Loosely following the style of Jeffrey Beall's assessment in The Charleston Advisor of various OA startups, here is an assessment of WebmedCentral, a new post-publication review biomedical journal.
WebmedCentral is a post-publication review biomedical web portal launched in July 2010. It aims to "eliminate bias, increase transparency, empower authors, improve speed and accountability, and encourage free exchange of ideas." There is no pre-publication screening, although the instructions for authors imply some oversight for issues such as patient consent. Authors may submit revised versions. Articles can be read for free on the website, where they may be reviewed both by reviewers solicited by the authors and by readers. There is a list of "Scholarly Reviewers" on the site. Readers may also rate articles. Biomedical videos are also published. The journal has ISSN 2046-1690, but articles do not appear to have DOIs. It is not indexed in PubMed, but the articles are indexed on Google Scholar. The site aims to host other open access, open peer reviewed journals.
Content: Primary scientific research, case reports, and reviews make up the bulk of the articles, alongside opinion, hypotheses, and outright fringe science. None have been peer reviewed before publication.
Cost: Free to read and publish, unless the author pays the US$50 Premium Upload fee.
Licensing: Authors retain copyright. Personal non-commercial use, digital archiving and self-archiving are allowed, though no standard license is used and details are confusing
Address: Suite 250, 162-168 Regent Street, London W1B 5TD, United Kingdom
Phone: None given
Fax: None given
Email: email@example.com or http://www.webmedcentral.com/Contact_Us
Phone: None given
Fax: None given
Email: firstname.lastname@example.org or http://www.webmedcentral.com/Contact_Us
Free to read and publish, the journal aims to receive income from advertising and sponsorship. They offer a "premium upload service" for $50 per article that allows authors to simply email their submission to the journal. Scholarly Reviewers who post three reviews can obtain a free "premium upload".
The simplest formulation is that "Authors keep copyright to the article but our readers will be freely able to read, copy, save, print and privately circulate the article." However, the details are less clear. At one point they say authors "are free to publish it elsewhere" but also say elsewhere that "we require ... an exclusive license". They also say that users have a "free, irrevocable, worldwide, perpetual right of access for personal non-commercial use, subject to proper attribution of authorship and ownership of rights" but then say users may "view or download a single copy of the material on this website solely for your personal, non-commercial use". But they allow self-archiving: "WebmedCentral allows the final version of all published research articles to be placed in any digital archive immediately on publication. Authors are free to archive articles themselves." The precise freedom all this gives to users to reproduce the text is unclear, but calling WebmedCentral "open access" would be misleading.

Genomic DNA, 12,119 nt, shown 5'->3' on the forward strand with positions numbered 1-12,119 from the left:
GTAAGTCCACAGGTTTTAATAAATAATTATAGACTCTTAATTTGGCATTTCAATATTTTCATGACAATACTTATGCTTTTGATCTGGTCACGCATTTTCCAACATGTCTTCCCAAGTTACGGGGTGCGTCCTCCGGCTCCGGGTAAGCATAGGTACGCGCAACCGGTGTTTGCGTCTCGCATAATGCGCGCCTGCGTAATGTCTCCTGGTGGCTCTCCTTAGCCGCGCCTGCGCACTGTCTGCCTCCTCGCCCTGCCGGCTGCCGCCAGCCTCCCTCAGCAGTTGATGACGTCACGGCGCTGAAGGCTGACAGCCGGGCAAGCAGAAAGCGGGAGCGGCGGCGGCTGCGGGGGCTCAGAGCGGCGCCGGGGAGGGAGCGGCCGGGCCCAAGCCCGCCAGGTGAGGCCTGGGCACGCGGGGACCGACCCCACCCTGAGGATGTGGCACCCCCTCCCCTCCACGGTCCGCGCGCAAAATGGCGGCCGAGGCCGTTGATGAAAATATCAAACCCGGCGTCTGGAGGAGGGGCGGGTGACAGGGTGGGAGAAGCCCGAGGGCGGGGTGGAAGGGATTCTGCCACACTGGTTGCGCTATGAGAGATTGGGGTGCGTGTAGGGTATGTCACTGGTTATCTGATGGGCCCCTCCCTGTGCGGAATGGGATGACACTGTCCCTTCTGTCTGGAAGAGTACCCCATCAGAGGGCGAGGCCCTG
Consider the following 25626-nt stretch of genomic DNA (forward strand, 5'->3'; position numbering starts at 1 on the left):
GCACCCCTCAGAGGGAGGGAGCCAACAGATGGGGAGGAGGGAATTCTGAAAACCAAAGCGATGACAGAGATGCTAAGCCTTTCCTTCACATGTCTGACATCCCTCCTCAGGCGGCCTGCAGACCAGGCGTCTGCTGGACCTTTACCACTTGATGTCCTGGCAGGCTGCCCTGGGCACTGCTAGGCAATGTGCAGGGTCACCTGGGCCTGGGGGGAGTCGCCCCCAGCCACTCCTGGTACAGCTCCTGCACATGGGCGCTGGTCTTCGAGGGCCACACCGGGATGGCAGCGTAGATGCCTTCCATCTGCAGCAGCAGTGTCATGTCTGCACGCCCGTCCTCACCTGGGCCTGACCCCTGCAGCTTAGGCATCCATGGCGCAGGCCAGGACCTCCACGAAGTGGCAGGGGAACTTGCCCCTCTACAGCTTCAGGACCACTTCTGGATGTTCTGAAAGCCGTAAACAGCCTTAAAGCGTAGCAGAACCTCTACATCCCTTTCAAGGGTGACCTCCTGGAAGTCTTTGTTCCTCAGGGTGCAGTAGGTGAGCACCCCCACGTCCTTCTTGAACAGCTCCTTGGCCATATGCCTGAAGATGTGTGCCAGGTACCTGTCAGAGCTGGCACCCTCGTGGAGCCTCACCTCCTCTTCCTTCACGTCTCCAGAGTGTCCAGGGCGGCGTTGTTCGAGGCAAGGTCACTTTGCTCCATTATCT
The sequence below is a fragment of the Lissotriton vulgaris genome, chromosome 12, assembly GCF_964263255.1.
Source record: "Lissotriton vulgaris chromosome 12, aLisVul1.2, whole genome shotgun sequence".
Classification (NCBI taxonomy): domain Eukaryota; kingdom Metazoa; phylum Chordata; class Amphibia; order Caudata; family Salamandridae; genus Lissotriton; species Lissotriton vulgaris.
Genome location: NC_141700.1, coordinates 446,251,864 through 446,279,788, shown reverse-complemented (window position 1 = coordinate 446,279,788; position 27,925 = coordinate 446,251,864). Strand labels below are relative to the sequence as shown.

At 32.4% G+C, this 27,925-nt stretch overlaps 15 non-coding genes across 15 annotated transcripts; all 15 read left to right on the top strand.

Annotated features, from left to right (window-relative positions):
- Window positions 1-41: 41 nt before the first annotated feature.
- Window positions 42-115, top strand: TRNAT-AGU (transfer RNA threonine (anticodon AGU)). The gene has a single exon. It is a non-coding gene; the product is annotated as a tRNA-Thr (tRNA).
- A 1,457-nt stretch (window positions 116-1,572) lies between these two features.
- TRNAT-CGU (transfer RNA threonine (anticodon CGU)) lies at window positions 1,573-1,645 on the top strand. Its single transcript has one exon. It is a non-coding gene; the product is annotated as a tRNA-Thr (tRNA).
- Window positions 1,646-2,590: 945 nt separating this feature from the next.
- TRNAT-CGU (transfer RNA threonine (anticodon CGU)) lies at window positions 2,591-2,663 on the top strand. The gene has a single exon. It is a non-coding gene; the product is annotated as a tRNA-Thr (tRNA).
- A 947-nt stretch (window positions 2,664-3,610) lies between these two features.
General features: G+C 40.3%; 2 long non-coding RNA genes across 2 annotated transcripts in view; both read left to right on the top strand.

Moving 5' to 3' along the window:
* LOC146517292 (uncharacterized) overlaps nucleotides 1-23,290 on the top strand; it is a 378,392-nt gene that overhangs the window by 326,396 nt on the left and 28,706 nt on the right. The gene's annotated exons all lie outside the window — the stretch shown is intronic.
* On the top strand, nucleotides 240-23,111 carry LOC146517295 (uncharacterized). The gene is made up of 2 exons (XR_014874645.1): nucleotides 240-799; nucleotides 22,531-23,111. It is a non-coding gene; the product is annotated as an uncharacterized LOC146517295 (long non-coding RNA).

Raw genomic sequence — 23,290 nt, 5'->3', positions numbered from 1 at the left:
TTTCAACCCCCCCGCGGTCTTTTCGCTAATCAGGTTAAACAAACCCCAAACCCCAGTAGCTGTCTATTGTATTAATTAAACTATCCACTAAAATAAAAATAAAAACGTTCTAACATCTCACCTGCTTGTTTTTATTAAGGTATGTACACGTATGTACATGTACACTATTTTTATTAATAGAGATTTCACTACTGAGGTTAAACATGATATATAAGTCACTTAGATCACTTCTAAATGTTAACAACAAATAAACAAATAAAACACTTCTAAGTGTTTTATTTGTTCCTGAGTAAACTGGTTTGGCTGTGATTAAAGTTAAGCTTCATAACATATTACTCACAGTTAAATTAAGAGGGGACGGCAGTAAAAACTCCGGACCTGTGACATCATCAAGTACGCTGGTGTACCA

The approach of WebmedCentral is reminiscent of Google Knol, which is where PLoS Currents is hosted, or of a preprint server, except there is an active post-publication peer review system.
Open peer review and community peer review are not new ideas. A similar approach to that of WebmedCentral was tried by Philica in recent years without great success; the site rapidly filled with crank publications. Another was 'E-Biomed', which was stifled and instead became PubMed Central. Although anticipated a decade ago, biomedical publishing has been wary of preprints and other proposals to remove or reduce pre-publication peer review. BioMed Central's Genome Biology had a preprint server, but it closed in January 2006. A humanities institute is experimenting with community review on Shakespeare Quarterly, though they are using a hybrid model rather than abandoning invited pre-publication review. More generally, MediaCommons argue for community peer review in their book "Planned Obsolescence". They are far from naïve, noting that